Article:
The Community Foundation of Sarasota County has enjoyed the enthusiasm and anticipation shared among our nonprofit friends as we explain the many opportunities available to engage new and existing supporters.

We talked about some pretty incredible news. The Patterson Foundation will support nonprofits in the 2015 Giving Challenge in two ways: with a 1:1 match for each new online donor’s contributions – up to $250 per donor, per organization–and with $35,000 in incentives for nonprofits that cultivate the highest totals of new online donors. (“New” donors are defined as those who didn’t give to your organization in last year’s Giving Challenge.)  There is no cap on the total dollars The Patterson Foundation will award.


Inspiring new donors to give isn’t light work.

So how can nonprofits make this incredible opportunity a success? Start by considering all of the reasons people might be moved to give and how you can leverage the excitement of the Giving Challenge to convert them to donors.

In our Giving Challenge trainings, we’ve spent some time talking about this great piece from Network for Good’s Fundraising123.org site. How many of the motivators in “The Secret to Getting People to Give: 15 Reasons Why People Donate” can your organization use to build alignment with your cause on September 1 and 2? Here are a few of our favorites:

  1. Someone I know asked me to give.
    Use the right people to share a personal appeal for the Giving Challenge with their circles of influence. If my best friend asks me to donate to her favorite cause, for instance, I’m much more likely to say yes than I would be if I received a random email solicitation from the organization.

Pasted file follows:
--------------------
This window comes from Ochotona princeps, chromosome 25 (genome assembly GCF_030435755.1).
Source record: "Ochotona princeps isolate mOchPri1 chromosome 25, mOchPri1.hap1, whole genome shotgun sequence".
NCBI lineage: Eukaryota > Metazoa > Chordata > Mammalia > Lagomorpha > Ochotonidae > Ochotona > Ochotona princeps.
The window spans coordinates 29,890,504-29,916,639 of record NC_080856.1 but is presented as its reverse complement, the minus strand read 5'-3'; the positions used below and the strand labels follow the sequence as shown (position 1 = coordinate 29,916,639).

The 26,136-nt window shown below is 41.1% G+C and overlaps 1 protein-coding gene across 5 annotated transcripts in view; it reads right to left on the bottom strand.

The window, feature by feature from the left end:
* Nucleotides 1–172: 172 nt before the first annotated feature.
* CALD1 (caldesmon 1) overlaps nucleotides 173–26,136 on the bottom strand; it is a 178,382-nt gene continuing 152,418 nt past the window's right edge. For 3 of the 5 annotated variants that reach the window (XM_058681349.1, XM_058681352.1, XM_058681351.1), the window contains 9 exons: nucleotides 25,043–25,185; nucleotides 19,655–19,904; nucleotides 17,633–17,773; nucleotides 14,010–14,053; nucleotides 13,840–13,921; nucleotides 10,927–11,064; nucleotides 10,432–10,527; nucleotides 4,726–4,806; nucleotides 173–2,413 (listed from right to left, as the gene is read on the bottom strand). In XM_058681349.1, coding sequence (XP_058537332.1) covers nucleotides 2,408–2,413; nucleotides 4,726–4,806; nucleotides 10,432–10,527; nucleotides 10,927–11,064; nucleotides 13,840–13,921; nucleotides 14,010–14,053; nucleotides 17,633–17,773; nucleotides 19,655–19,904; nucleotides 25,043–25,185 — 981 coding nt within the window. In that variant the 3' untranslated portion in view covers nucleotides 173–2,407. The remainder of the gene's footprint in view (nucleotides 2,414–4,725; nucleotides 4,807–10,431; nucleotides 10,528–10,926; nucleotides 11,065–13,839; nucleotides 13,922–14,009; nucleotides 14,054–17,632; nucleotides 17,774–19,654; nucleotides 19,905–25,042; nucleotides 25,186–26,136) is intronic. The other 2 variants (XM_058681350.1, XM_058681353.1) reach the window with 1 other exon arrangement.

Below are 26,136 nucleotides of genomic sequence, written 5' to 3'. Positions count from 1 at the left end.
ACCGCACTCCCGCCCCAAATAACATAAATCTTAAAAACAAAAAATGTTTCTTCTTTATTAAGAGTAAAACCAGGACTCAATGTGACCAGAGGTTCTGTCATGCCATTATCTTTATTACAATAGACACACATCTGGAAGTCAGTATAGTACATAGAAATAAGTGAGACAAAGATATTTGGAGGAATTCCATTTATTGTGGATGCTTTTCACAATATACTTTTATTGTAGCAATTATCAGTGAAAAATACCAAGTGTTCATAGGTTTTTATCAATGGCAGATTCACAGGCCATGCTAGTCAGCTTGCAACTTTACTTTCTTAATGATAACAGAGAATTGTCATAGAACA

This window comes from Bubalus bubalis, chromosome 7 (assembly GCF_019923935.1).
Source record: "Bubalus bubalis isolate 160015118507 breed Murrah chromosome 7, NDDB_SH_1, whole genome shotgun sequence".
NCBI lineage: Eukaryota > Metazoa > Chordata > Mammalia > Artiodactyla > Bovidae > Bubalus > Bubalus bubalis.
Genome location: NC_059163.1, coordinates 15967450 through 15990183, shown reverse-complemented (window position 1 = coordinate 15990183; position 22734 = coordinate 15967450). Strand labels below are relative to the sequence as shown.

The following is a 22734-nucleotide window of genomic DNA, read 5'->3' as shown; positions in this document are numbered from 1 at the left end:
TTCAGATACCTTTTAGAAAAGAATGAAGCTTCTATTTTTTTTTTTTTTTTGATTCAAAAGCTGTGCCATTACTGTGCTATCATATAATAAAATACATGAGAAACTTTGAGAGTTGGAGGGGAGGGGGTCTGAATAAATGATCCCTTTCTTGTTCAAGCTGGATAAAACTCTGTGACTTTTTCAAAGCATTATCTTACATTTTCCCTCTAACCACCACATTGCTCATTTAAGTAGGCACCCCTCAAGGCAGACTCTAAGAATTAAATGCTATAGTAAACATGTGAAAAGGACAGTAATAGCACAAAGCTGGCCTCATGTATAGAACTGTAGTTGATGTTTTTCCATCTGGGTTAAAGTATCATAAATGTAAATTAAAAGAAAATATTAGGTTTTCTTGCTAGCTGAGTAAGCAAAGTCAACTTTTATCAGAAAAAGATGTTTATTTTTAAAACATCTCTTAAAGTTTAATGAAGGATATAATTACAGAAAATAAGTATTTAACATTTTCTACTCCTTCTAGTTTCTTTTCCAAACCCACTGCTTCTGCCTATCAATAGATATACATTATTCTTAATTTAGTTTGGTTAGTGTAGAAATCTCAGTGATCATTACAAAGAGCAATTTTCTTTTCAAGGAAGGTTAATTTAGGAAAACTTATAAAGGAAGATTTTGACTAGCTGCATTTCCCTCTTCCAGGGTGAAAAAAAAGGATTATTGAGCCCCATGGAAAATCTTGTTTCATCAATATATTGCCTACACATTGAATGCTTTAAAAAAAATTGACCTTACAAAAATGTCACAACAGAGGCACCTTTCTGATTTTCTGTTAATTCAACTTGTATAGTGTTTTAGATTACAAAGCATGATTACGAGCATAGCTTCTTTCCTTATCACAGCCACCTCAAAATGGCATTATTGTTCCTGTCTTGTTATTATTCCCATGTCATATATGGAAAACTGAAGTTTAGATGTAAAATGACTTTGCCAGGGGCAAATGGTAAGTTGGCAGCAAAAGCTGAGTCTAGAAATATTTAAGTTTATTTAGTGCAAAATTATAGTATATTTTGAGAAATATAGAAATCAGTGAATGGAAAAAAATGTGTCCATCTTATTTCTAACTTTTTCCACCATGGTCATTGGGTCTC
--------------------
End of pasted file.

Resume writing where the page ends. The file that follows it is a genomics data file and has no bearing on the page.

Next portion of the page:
2. I feel emotionally moved by someone’s story.
    This is a tempting time to share the Giving Challenge logo with a “give to us” line.  That’s probably the least effective thing you can do. Consider the bank of inspiring stories you have about the difference your organization has made for one child, one veteran, one season ticket subscriber, one senior, one animal, etc. Use these stories!

  3. I want to change someone’s life.
    See #2. Tell a story about how your organization has changed a life–or can change a life–with the support of a donor. Evidence of the difference one donor can make is a big motivator.

  4. I believe supporting your cause is “in style.”
    Have you considered how your organization’s work relates to an important mission-centric issue that’s been in the news lately? Leverage that as you talk with people about how relevant it is to support what you’re accomplishing.

  5. I will have a good community image (or a good image for my business) if I give.
    This year we’re awarding grants to two nonprofits with the “Best Business Partnerships” in the Giving Challenge. What businesses in our community align with your organization’s values? Think of how they can expose your organization to new supporters AND how you can reinforce their brand positioning in the community as a great social steward.

  6. I want to be seen as a role model by giving.